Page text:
A vinyl pressing was announced with two variants — 125 on milky clear with green splatter (Chlorophyll) and 370 on transparent smoky green (Mire). This being an obscure Russian post-rock band, there wasn’t much available in North America to begin with, with A Thousand Arms reporting that they got an entire 10 copies of Chlorophyll and 30 of Mire. At the time of the drop, I was with my children at Cincinnati Zoo admiring the wildebeests and hunched anxiously over my phone, refreshing the page just moments before drop time. The entire NA stock sold out within a few minutes, and I was one of the lucky ones to get the Chlorophyll edition.
Post-rock sounds phenomenal on vinyl, and this album is no different. The pressing was handled by Dunk!, so if you know anything about post-rock, the name might mean something to you. If not, just know that this pressing was handled by folks who know and understand post-rock. The single LP gatefold was described as “reverse cardboard” and at first I didn’t understand what that meant, but upon close inspection, it seems as though the otherwise front-facing, smoother portion is on the inside and the out-facing card is more of a powdery matte texture. It may seem pretentious to put bring the texture of the physical product into discussions about the aesthetic of the piece, but when you have artwork and music like this, the texture of the cardboard just feels right, you know?
The lyrics of this album are in Russian, but the band did us a solid and included English translations. Isn’t that lovely!? It also included a black antistatic innersleeve, but, you know, toss it for the clear MoFi sleeve and store it outside of the jacket anyway if you’re serious out here.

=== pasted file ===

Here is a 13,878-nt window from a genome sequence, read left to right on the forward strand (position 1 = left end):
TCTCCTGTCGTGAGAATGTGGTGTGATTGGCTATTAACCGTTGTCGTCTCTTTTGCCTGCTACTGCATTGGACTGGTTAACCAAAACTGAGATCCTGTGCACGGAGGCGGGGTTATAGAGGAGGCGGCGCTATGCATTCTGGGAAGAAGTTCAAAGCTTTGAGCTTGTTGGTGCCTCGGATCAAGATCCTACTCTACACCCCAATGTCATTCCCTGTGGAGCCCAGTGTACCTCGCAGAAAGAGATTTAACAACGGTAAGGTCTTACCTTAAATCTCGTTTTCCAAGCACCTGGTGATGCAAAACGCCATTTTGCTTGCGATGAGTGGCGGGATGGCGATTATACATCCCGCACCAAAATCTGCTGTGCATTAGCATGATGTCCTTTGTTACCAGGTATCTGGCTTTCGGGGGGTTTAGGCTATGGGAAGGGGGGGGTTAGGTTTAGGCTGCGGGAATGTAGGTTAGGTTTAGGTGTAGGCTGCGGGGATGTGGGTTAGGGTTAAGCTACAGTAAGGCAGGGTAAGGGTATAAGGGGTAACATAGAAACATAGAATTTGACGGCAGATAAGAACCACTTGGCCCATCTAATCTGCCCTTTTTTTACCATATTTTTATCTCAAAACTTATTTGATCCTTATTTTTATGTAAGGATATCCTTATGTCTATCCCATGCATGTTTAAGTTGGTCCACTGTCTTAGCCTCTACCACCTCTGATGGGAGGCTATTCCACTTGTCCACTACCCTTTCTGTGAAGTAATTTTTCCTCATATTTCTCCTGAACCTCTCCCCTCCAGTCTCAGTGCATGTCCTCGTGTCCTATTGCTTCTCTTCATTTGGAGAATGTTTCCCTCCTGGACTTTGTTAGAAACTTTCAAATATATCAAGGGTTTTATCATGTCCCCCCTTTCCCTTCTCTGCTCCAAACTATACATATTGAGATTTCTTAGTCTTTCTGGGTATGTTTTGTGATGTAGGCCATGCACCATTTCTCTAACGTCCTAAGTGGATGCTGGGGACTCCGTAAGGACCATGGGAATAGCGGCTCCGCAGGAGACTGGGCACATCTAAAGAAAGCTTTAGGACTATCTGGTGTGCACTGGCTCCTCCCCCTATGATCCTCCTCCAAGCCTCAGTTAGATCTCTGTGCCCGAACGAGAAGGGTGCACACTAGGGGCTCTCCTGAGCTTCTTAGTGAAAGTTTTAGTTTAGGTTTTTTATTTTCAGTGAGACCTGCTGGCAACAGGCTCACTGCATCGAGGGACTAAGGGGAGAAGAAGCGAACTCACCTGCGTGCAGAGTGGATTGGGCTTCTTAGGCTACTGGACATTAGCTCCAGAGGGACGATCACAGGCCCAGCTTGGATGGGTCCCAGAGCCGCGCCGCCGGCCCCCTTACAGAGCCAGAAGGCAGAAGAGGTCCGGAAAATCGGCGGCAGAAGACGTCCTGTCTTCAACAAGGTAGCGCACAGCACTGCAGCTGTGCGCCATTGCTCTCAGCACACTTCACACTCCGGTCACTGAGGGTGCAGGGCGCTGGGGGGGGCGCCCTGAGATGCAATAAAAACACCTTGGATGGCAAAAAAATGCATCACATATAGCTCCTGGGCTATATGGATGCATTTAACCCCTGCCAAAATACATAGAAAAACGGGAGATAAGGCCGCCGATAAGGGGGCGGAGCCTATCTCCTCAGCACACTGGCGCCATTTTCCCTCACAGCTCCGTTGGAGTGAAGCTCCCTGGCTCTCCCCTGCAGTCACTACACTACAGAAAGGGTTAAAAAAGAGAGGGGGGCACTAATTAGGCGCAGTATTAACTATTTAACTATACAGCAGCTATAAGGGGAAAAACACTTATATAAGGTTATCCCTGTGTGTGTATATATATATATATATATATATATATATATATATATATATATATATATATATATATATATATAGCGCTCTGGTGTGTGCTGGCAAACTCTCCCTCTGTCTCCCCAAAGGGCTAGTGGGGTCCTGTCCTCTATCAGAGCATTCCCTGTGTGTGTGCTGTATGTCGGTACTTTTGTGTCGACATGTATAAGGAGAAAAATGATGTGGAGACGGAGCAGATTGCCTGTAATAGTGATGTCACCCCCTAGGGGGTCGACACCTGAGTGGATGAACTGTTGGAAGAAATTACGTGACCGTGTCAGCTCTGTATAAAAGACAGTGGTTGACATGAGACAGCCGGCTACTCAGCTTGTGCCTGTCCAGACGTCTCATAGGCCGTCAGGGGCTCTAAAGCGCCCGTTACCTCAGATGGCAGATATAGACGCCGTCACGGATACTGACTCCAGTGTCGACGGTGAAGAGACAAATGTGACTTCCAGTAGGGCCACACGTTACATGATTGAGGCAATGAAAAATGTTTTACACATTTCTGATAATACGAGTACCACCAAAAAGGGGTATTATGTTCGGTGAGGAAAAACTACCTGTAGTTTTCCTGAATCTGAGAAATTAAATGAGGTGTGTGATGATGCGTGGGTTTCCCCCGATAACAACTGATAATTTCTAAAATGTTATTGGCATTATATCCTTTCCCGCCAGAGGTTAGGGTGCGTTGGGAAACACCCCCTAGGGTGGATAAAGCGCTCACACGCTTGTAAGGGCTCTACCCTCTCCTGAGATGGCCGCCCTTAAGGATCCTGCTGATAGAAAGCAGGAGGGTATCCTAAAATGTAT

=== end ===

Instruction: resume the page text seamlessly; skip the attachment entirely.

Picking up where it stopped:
Again with the guilt; it seems that this went fast and is available nowhere, even on Discogs. Hopefully the immediate sell-out will lead the band and label to consider another pressing. Fingers crossed!
Purchase: Sold Out! (Sorry!) | Discogs
Veil of Maya – [id]
Neon yellow inside clear with white splatter, limited to 400
Apparently at some point last year Sumerian repressed the Veil of Maya discography, and I completely missed it. Couldn’t find it on the Veil of Maya or Sumerian Facebook pages either, and I happened upon this pressing by accident when looking on Discogs for records to add to my wantlist. Common Man’s Collapse and Eclipse were completely gone from the Sumerian Store when I got to the page, but for some reason, [id] was available, which is my personal favorite Veil of Maya album. Is that a weird take to have? As much as I’d like to have Collapse and Eclipse, I’m satisfied with [id], especially since the pressing is so damn good.